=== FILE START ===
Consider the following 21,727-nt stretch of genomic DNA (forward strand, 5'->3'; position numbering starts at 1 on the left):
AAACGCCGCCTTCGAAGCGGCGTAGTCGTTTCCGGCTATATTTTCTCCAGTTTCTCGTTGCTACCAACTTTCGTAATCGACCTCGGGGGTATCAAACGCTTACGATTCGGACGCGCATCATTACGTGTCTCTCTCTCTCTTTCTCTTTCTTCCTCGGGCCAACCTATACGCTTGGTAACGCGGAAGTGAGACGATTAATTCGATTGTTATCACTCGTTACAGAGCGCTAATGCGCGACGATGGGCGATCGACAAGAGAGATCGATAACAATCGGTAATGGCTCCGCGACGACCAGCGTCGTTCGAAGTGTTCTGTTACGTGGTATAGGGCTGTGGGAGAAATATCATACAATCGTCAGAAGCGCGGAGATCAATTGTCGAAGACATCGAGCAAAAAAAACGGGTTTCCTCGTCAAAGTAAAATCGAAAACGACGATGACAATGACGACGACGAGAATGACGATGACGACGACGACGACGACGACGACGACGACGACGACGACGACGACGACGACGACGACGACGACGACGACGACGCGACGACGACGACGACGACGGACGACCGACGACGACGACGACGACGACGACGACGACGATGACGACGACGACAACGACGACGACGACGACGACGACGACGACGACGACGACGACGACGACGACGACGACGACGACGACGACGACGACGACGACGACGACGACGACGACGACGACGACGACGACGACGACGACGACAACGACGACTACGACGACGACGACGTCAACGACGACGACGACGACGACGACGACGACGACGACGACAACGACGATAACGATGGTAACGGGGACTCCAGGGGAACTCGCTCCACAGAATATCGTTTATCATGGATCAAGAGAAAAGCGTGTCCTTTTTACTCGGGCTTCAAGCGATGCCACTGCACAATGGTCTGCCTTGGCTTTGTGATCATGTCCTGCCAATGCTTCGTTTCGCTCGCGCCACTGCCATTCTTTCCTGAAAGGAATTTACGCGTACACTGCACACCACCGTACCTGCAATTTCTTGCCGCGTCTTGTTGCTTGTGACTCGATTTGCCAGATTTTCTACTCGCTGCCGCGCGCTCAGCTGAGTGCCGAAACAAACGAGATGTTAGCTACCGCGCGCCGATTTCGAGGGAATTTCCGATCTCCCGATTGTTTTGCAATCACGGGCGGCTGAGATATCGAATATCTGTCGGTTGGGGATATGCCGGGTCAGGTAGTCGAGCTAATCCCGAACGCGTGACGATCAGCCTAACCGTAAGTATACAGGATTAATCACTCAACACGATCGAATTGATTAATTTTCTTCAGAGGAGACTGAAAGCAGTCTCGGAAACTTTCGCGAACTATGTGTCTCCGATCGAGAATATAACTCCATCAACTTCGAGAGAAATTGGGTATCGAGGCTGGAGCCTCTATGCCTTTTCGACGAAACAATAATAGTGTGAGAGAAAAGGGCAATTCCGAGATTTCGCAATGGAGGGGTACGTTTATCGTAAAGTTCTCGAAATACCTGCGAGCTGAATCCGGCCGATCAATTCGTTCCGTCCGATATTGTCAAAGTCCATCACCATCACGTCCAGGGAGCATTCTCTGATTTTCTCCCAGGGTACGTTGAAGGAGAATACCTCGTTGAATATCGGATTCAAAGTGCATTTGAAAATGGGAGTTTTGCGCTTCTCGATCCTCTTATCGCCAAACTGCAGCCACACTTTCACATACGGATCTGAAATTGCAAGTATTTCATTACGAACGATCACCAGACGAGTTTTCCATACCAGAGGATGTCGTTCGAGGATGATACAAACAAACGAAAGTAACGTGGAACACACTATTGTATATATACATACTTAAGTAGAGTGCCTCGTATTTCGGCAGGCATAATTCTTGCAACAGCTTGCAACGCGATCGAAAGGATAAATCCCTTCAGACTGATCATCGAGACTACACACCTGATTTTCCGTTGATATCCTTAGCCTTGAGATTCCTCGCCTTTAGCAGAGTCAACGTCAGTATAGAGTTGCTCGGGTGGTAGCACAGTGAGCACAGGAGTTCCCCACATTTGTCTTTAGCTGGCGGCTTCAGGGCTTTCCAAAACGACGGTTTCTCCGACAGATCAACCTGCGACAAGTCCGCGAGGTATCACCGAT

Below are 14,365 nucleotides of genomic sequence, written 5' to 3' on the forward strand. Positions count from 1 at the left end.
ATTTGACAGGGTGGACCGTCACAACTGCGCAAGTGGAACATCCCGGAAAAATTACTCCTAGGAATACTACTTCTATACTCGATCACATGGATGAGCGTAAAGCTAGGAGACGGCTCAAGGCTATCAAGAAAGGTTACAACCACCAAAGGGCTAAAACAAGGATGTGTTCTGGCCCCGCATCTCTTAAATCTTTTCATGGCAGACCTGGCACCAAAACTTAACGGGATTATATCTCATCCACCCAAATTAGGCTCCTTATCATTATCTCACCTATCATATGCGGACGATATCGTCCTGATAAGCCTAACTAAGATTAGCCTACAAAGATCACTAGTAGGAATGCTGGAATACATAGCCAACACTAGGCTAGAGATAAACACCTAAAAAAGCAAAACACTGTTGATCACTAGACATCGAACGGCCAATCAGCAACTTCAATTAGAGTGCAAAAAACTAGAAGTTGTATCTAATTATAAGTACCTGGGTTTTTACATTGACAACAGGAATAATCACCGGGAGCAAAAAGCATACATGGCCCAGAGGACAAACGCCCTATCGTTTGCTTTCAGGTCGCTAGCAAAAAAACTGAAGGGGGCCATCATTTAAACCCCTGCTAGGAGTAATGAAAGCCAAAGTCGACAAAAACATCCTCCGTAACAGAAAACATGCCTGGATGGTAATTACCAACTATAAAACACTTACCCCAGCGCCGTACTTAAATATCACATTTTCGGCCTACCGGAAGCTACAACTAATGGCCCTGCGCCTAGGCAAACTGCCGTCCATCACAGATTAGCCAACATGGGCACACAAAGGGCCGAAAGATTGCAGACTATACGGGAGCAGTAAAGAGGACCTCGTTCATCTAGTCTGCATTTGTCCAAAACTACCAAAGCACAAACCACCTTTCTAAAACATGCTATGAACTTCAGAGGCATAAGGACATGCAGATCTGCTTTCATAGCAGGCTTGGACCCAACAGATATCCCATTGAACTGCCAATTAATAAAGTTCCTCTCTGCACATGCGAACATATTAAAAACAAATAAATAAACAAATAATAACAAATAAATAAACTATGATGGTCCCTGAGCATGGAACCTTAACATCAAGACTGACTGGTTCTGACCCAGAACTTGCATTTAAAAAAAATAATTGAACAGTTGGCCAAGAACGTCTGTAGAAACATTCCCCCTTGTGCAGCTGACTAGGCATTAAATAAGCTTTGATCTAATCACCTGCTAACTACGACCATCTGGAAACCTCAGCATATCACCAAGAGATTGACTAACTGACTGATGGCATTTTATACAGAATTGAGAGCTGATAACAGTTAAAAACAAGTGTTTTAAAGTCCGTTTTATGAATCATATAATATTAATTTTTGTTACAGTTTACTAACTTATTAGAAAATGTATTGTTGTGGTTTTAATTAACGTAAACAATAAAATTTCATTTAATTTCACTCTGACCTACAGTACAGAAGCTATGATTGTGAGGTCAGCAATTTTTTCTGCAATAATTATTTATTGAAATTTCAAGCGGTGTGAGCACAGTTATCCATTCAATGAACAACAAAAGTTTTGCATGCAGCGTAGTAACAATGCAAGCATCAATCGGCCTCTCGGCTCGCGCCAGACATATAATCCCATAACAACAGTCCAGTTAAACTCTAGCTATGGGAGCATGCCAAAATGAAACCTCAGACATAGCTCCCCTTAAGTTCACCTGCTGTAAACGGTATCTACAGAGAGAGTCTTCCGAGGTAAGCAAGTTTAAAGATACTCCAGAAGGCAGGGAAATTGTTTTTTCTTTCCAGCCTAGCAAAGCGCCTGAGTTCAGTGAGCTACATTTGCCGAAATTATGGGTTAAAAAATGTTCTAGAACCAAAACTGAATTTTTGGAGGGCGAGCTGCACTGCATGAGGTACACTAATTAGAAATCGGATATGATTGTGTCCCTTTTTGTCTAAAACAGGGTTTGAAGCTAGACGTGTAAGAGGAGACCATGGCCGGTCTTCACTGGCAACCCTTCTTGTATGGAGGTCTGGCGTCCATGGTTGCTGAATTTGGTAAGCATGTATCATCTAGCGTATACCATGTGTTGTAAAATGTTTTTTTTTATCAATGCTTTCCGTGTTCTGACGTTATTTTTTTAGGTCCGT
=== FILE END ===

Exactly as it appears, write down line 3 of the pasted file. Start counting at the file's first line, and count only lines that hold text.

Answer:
Below are 14,365 nucleotides of genomic sequence, written 5' to 3' on the forward strand. Positions count from 1 at the left end.